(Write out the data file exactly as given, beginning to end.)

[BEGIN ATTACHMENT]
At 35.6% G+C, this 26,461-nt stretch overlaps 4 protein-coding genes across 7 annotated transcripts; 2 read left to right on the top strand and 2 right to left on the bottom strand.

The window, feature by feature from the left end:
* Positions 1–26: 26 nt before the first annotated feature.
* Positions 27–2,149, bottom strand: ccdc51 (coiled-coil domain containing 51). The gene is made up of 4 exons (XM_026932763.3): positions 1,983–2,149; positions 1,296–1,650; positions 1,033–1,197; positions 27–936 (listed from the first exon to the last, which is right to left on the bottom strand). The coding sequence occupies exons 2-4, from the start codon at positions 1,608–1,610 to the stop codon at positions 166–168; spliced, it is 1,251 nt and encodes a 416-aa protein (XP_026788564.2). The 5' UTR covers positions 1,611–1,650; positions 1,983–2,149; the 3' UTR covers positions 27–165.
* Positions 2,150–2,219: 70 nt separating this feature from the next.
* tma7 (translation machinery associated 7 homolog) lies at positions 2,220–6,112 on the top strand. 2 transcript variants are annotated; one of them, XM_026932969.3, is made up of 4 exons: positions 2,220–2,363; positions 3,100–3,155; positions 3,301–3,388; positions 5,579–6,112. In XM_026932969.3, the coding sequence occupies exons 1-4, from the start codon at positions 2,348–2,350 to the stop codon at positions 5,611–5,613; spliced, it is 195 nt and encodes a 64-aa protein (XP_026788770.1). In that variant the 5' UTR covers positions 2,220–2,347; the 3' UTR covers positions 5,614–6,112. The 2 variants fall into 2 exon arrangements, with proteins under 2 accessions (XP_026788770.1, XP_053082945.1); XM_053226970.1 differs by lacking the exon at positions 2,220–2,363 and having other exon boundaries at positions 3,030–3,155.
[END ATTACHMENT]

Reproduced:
At 35.6% G+C, this 26,461-nt stretch overlaps 4 protein-coding genes across 7 annotated transcripts; 2 read left to right on the top strand and 2 right to left on the bottom strand.

The window, feature by feature from the left end:
* Positions 1–26: 26 nt before the first annotated feature.
* Positions 27–2,149, bottom strand: ccdc51 (coiled-coil domain containing 51). The gene is made up of 4 exons (XM_026932763.3): positions 1,983–2,149; positions 1,296–1,650; positions 1,033–1,197; positions 27–936 (listed from the first exon to the last, which is right to left on the bottom strand). The coding sequence occupies exons 2-4, from the start codon at positions 1,608–1,610 to the stop codon at positions 166–168; spliced, it is 1,251 nt and encodes a 416-aa protein (XP_026788564.2). The 5' UTR covers positions 1,611–1,650; positions 1,983–2,149; the 3' UTR covers positions 27–165.
* Positions 2,150–2,219: 70 nt separating this feature from the next.
* tma7 (translation machinery associated 7 homolog) lies at positions 2,220–6,112 on the top strand. 2 transcript variants are annotated; one of them, XM_026932969.3, is made up of 4 exons: positions 2,220–2,363; positions 3,100–3,155; positions 3,301–3,388; positions 5,579–6,112. In XM_026932969.3, the coding sequence occupies exons 1-4, from the start codon at positions 2,348–2,350 to the stop codon at positions 5,611–5,613; spliced, it is 195 nt and encodes a 64-aa protein (XP_026788770.1). In that variant the 5' UTR covers positions 2,220–2,347; the 3' UTR covers positions 5,614–6,112. The 2 variants fall into 2 exon arrangements, with proteins under 2 accessions (XP_026788770.1, XP_053082945.1); XM_053226970.1 differs by lacking the exon at positions 2,220–2,363 and having other exon boundaries at positions 3,030–3,155.